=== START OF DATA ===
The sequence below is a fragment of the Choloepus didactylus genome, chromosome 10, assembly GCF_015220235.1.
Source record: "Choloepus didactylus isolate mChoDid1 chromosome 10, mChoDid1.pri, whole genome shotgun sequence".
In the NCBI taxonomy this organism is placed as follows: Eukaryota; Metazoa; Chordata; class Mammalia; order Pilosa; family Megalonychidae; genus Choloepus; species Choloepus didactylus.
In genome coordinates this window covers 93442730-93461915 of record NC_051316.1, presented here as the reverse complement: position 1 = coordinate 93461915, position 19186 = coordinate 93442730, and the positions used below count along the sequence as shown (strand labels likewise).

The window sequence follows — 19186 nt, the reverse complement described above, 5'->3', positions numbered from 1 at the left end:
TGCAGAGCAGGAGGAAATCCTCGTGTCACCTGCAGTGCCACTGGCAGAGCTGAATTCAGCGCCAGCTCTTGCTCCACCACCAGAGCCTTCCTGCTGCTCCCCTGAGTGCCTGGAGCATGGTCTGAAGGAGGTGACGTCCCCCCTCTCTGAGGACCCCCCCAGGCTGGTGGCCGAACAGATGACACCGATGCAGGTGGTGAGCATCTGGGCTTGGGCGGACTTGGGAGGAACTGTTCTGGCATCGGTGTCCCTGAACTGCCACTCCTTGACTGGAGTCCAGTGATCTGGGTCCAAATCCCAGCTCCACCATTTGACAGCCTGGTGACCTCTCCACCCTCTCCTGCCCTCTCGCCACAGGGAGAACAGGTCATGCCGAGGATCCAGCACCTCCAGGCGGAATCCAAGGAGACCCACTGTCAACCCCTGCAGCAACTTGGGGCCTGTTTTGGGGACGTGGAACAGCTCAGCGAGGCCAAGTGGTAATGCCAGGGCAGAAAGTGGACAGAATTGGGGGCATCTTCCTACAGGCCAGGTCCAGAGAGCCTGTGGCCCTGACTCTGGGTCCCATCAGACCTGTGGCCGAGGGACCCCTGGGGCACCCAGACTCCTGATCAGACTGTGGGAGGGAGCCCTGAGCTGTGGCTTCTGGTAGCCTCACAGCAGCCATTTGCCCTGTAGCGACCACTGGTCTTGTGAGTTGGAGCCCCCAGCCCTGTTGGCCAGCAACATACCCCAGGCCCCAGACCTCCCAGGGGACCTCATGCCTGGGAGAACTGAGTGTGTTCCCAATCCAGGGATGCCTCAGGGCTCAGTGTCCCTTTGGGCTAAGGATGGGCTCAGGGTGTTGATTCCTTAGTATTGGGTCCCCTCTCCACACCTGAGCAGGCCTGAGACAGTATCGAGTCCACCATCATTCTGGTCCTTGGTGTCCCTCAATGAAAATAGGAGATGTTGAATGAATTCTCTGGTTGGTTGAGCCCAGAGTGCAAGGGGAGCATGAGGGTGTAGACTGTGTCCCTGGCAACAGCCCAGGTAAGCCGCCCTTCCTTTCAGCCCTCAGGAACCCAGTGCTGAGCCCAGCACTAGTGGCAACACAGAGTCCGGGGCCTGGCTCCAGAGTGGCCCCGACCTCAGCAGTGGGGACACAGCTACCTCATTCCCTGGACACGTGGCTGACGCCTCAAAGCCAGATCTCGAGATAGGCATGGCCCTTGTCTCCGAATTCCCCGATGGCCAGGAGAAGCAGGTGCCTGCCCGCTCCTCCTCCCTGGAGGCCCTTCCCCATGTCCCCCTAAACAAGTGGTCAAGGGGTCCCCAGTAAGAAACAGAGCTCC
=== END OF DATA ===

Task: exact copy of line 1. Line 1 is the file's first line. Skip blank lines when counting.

The sequence below is a fragment of the Choloepus didactylus genome, chromosome 10, assembly GCF_015220235.1.